He improved his completion percentage to .602 and reduced his turnovers to 11 (nine interceptions, two fumbles) in 2013.

What's next? Luck's goals this season are to be better in the red zone, finishing drives that reach inside the opponent's 20-yard line with touchdowns instead of field goals, and third-down conversions.

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The Colts ranked 10th in the NFL in the red zone last season, scoring touchdowns on 57 percent of their forays, and were 15th in third-down conversions at 38 percent. Not exactly terrible, but when you're trying to win a championship mediocrity screams for correction.

There is another area the Colts would like him to improve: channeling his competitive froth. Luck simply does not want to give up on a play, no matter how badly it breaks down, and often tries to make something where there is nothing.

Quarterbacks coach Clyde Christensen is encouraging Luck to avoid what he calls "eventful throwaways."

"Made a couple bonehead plays back the past two years where a simple throwaway would've avoided an interception or a hit that could put your body in peril or a hit in a wide receiver that's going up that put him in peril," Luck said. "So a simple, uneventful throwaway can save a lot of harm and bad things from happening."

There it is again: the self-deprecation, the readiness to point out his own flaws, the refusal to do so in teammates.

You can't lead by pushing or pulling. You can only truly lead if others willingly follow.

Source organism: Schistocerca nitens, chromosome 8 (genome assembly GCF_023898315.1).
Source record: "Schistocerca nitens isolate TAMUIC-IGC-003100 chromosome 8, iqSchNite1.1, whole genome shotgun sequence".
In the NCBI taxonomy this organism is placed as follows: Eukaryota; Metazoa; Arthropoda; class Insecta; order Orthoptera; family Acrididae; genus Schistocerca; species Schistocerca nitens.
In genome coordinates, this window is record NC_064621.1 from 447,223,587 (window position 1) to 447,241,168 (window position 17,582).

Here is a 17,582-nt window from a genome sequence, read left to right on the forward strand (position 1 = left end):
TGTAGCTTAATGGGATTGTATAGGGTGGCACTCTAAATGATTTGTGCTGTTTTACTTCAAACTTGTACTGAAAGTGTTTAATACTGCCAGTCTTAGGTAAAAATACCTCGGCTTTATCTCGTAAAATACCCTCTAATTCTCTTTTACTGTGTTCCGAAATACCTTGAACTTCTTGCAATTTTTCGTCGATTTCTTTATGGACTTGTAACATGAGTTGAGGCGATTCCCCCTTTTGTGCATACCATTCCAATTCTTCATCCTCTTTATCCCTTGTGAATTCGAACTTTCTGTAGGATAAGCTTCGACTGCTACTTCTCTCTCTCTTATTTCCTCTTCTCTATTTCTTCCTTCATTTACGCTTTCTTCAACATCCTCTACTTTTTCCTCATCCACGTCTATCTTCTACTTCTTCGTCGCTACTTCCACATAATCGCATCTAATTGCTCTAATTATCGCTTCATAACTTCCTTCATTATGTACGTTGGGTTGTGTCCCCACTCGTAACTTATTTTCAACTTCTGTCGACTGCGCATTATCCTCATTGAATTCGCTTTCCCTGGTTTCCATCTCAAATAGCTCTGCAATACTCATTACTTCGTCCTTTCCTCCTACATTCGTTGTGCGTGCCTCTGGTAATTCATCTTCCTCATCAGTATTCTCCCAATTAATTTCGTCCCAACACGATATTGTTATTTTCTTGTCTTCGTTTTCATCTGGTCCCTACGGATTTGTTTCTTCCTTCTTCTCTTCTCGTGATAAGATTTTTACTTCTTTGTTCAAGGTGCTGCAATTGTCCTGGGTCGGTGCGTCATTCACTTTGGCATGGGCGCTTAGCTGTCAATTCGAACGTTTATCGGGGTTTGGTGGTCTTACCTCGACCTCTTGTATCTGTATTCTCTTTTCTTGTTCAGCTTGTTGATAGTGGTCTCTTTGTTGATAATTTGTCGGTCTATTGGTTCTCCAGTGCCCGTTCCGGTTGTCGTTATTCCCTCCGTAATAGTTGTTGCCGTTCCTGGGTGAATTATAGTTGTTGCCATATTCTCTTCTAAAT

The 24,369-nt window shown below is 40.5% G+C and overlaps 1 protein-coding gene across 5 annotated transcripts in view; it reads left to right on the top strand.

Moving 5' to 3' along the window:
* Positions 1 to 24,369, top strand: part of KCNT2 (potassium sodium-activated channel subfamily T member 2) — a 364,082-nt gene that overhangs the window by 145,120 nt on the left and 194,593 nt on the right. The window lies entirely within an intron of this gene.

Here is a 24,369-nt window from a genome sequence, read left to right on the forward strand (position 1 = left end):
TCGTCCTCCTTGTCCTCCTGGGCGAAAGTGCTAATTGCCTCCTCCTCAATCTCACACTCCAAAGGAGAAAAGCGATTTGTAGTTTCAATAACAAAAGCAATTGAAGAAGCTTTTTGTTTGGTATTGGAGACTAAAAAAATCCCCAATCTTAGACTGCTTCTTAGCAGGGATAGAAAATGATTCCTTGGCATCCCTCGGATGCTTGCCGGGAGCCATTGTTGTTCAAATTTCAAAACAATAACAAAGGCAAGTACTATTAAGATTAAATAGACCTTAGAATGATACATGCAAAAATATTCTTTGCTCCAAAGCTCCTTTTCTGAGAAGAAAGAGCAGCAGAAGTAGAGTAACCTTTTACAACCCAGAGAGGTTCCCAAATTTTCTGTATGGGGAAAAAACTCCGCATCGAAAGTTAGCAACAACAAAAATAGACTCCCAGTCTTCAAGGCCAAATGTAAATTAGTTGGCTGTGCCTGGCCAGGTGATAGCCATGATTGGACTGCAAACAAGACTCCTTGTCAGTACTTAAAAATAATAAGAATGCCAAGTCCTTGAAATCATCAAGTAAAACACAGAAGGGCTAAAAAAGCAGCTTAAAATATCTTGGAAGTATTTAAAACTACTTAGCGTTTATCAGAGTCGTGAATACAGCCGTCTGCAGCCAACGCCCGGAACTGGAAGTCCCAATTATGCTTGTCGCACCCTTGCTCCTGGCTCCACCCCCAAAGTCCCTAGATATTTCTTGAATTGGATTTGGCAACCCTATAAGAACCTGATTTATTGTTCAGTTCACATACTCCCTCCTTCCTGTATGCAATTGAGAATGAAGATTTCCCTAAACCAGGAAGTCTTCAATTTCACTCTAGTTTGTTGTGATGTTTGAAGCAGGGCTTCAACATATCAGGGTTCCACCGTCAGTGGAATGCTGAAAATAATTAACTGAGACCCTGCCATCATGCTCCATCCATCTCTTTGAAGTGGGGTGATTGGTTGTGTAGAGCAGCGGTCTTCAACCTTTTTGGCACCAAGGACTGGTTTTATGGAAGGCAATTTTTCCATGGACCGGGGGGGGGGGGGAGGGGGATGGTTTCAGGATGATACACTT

This is where the real Luck and the image converge.

"I attribute his public persona and the way he is wired to the people who raised him," Grigson said. "Terrific, terrific family. Just spend five minutes with his parents or even his Uncle Will (Wilson, also his agent) or his feisty German grandmother and you kind of get it on all levels. You get why he's so academic, so worldly, you get why he loves ball, you get why he's calm in a storm, you get why he dives over the goal line fearlessly and without hesitation gives up his body to save a TD after throwing a pick.

"While he is as smart and as big and strong as any quarterback I or the coaches have ever been around, I personally feel his humility is what makes him special. His uncle told me in our first meeting, long before we ever drafted him, that Andrew is big in all of his teammates' eyes because of the talent and who he is, but he has a unique way of making himself small at the same time to still be able to be on everyone else's level and be a true teammate. He was right on with that assessment and that's exactly the way he is with his teammates. It's special."